Asian Storytellers in the American Zeitgeist

It’s July, officially the summer blockbuster season – what better time to talk about Asian Americans in entertainment? As consumers revel in increasingly diverse movies and shows across streaming and on-demand services, we can’t ignore the rise of Asian entertainment and how it’s defining American pop culture today. From movies like Minari and Joy Ride, to shows like Fresh Off the Boat and Beef, Asian American storytellers are shaping the American zeitgeist with fresh, authentic stories of what it means to be Asian in America today.

But why has it taken so long? For those of us who remember, the first Asian American sitcom on network TV debuted all the way back in 1994, when ABC introduced All-American Girl starring Margaret Cho. (The OG Asian comedienne, the Ali Wong of her day!) The show was unceremoniously cancelled after just one season, following criticisms from both the industry and the public. The “all-American girl” created by the showrunners (none of whom were Asian), was a terrible stereotype of a young Korean woman who constantly clashed with her immigrant parents for her “Americanness.” The show seemed to suggest that one could not be both Asian and American at the same time and furthered the idea of the ‘perpetual foreigner’ that plagued the Asian diaspora – that Asians can never truly belong in America.

What has changed since then is the way Asian creators have taken ownership and agency of their own narrative. Authentic stories based on the lived experiences of Asian Americans is what has made shows like Beef, and movies like Past Lives gain widespread acclaim. It has also made comedians like Ali Wong, Hasan Minaj, and Jimmy O Yang just to name a few, gain immense popularity in the industry. Their expressions of what it’s really like being Asian in America today is so honest and true, it is utterly relatable and resonant to audiences who have often experienced those exact moments in their own lives. Both the audiences and the industry are recognizing and rewarding Asian American creators telling genuine stories in their own ways.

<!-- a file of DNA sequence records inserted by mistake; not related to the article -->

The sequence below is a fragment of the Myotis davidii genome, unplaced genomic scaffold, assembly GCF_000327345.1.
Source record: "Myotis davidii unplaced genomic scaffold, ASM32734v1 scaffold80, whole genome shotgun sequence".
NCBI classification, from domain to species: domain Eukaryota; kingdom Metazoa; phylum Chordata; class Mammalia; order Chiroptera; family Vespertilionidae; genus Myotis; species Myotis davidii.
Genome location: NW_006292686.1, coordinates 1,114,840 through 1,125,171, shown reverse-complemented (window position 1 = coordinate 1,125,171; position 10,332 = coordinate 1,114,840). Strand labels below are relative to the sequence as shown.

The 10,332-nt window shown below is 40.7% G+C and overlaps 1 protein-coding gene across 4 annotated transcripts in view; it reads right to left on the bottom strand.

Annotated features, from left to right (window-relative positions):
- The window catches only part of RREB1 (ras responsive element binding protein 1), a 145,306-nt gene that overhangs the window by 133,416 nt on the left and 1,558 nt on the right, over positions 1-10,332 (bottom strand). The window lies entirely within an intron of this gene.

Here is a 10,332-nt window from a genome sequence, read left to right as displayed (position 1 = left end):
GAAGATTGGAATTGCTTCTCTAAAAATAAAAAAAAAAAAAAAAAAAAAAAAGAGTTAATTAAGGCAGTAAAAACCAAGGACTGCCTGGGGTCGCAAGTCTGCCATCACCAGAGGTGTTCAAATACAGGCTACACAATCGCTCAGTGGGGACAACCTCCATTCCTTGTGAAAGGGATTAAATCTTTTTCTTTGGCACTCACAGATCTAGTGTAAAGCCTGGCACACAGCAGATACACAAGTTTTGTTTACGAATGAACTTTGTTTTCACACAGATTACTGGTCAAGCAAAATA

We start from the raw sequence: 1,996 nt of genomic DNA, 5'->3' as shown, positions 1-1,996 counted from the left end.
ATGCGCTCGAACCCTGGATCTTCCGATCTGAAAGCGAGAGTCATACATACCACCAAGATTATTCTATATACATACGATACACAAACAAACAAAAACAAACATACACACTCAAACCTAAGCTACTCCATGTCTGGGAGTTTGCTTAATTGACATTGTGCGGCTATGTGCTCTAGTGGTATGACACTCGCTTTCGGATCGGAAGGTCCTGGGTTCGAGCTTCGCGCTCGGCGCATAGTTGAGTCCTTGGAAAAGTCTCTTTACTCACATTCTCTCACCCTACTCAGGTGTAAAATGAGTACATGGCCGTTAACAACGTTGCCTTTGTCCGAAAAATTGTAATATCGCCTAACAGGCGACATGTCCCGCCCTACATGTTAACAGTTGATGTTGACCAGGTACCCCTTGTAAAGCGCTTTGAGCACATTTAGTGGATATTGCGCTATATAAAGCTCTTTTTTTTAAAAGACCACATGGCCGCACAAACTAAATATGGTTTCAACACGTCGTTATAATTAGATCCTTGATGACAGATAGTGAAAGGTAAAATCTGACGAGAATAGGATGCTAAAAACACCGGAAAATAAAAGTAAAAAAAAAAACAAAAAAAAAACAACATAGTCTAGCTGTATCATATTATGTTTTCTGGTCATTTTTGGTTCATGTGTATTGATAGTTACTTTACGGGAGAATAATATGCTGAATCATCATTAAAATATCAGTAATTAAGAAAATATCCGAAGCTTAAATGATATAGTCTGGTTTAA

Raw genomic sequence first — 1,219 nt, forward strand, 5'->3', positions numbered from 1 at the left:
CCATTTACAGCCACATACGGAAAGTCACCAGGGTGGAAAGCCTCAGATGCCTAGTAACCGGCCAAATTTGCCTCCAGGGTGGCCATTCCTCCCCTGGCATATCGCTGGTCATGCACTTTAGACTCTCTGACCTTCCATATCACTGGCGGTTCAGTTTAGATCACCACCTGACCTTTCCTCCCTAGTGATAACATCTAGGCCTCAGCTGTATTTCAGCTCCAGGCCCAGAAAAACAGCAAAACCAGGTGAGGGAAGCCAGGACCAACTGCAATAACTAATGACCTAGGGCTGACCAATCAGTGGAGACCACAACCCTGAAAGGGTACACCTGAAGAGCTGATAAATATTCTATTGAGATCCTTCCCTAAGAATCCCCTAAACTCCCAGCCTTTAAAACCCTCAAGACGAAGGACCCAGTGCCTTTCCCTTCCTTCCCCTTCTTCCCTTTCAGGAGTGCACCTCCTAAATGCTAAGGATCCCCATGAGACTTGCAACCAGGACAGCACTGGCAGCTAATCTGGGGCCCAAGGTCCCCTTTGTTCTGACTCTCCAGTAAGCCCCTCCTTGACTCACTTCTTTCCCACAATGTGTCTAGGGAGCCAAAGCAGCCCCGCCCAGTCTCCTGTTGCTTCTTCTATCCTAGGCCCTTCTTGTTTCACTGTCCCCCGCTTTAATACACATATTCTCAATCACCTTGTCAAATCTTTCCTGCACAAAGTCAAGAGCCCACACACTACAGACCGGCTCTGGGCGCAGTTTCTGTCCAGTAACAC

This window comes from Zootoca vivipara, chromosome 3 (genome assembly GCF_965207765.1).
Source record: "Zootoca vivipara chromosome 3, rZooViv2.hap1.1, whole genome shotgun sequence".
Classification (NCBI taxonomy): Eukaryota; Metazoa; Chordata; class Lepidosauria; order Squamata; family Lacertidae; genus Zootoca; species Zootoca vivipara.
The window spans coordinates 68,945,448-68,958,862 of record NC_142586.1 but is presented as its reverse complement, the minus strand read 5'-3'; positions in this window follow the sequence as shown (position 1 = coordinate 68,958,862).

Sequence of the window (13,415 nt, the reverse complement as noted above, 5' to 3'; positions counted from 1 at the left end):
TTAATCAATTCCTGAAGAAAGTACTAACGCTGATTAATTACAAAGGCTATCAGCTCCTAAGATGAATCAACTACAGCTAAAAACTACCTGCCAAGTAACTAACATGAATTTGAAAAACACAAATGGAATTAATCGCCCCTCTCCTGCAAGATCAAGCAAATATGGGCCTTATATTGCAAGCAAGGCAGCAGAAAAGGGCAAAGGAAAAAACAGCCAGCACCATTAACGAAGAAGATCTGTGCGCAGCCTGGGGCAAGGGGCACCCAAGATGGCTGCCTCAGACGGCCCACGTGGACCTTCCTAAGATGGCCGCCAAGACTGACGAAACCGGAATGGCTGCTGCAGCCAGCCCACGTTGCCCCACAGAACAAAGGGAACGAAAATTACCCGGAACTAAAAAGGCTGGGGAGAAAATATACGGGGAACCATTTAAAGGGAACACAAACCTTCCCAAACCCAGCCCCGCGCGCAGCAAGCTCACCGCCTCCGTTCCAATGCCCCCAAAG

Authenticity in representation is not only meaningful culturally but has significant implications for businesses as well. A recent McKinsey report highlighted that Asians in the U.S. spend significantly less on film and television compared to their White and Black counterparts. The study also revealed that Asians would spend more if their own experiences were more authentically represented. Unsurprisingly, Asian audiences are looking for content they can relate to at a deeper level. Given Asian Americans’ higher household and disposable incomes, entertainment and media companies would be remiss to undervalue the rise of Asian storytellers or disregard the clear desire of this affluent consumer segment. 

And of course, this finding applies to businesses beyond the entertainment industry. It’s not new news that brands that lead with cultural understanding of their consumers foster deeper connections, leading to increased engagement, preference, and loyalty. Understanding cultural nuances is a key differentiator for brands to win with any multicultural consumer group, something that cannot be overlooked as American consumers become more and more diverse. Businesses interested in the long-term success of their brands should pay heed to Asian Americans’ growing desire for authentic representation and find meaningful ways to connect with this increasingly influential population.

Contact us if you’d like to properly engage with Asian American consumers. We’ve been doing it for over 25 years.